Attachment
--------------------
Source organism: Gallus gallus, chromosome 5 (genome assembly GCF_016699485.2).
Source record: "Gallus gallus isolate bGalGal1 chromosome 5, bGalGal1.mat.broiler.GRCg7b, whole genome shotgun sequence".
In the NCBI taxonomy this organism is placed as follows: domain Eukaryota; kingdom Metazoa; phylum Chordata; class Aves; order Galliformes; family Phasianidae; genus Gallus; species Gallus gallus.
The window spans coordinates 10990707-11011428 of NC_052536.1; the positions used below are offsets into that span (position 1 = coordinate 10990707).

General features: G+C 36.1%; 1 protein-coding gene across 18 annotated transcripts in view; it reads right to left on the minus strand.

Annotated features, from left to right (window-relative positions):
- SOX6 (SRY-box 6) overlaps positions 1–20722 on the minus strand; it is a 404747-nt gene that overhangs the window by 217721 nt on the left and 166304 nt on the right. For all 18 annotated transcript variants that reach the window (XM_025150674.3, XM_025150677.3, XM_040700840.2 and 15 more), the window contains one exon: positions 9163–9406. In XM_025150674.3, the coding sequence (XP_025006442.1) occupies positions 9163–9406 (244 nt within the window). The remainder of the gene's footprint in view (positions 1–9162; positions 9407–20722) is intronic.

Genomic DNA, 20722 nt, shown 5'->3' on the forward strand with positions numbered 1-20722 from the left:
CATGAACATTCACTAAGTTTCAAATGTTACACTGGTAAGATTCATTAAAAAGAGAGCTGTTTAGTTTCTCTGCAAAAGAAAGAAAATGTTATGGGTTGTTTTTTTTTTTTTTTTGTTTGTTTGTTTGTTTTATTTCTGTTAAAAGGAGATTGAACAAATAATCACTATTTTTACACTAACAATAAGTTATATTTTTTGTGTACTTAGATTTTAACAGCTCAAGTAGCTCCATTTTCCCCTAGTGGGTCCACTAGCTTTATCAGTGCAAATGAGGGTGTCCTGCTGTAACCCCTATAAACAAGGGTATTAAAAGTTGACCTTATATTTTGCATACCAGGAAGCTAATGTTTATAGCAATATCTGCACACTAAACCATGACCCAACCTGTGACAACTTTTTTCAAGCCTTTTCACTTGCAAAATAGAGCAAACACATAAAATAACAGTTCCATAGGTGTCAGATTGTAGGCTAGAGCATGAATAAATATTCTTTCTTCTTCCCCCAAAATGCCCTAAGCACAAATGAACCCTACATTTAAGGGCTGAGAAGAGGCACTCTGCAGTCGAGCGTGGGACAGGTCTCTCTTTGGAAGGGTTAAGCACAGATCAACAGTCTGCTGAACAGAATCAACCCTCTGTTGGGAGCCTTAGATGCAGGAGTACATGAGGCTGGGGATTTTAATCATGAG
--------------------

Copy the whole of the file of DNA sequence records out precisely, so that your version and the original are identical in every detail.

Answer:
Source organism: Gallus gallus, chromosome 5 (genome assembly GCF_016699485.2).
Source record: "Gallus gallus isolate bGalGal1 chromosome 5, bGalGal1.mat.broiler.GRCg7b, whole genome shotgun sequence".
In the NCBI taxonomy this organism is placed as follows: domain Eukaryota; kingdom Metazoa; phylum Chordata; class Aves; order Galliformes; family Phasianidae; genus Gallus; species Gallus gallus.
The window spans coordinates 10990707-11011428 of NC_052536.1; the positions used below are offsets into that span (position 1 = coordinate 10990707).

General features: G+C 36.1%; 1 protein-coding gene across 18 annotated transcripts in view; it reads right to left on the minus strand.

Annotated features, from left to right (window-relative positions):
- SOX6 (SRY-box 6) overlaps positions 1–20722 on the minus strand; it is a 404747-nt gene that overhangs the window by 217721 nt on the left and 166304 nt on the right. For all 18 annotated transcript variants that reach the window (XM_025150674.3, XM_025150677.3, XM_040700840.2 and 15 more), the window contains one exon: positions 9163–9406. In XM_025150674.3, the coding sequence (XP_025006442.1) occupies positions 9163–9406 (244 nt within the window). The remainder of the gene's footprint in view (positions 1–9162; positions 9407–20722) is intronic.

Genomic DNA, 20722 nt, shown 5'->3' on the forward strand with positions numbered 1-20722 from the left:
CATGAACATTCACTAAGTTTCAAATGTTACACTGGTAAGATTCATTAAAAAGAGAGCTGTTTAGTTTCTCTGCAAAAGAAAGAAAATGTTATGGGTTGTTTTTTTTTTTTTTTTGTTTGTTTGTTTGTTTTATTTCTGTTAAAAGGAGATTGAACAAATAATCACTATTTTTACACTAACAATAAGTTATATTTTTTGTGTACTTAGATTTTAACAGCTCAAGTAGCTCCATTTTCCCCTAGTGGGTCCACTAGCTTTATCAGTGCAAATGAGGGTGTCCTGCTGTAACCCCTATAAACAAGGGTATTAAAAGTTGACCTTATATTTTGCATACCAGGAAGCTAATGTTTATAGCAATATCTGCACACTAAACCATGACCCAACCTGTGACAACTTTTTTCAAGCCTTTTCACTTGCAAAATAGAGCAAACACATAAAATAACAGTTCCATAGGTGTCAGATTGTAGGCTAGAGCATGAATAAATATTCTTTCTTCTTCCCCCAAAATGCCCTAAGCACAAATGAACCCTACATTTAAGGGCTGAGAAGAGGCACTCTGCAGTCGAGCGTGGGACAGGTCTCTCTTTGGAAGGGTTAAGCACAGATCAACAGTCTGCTGAACAGAATCAACCCTCTGTTGGGAGCCTTAGATGCAGGAGTACATGAGGCTGGGGATTTTAATCATGAG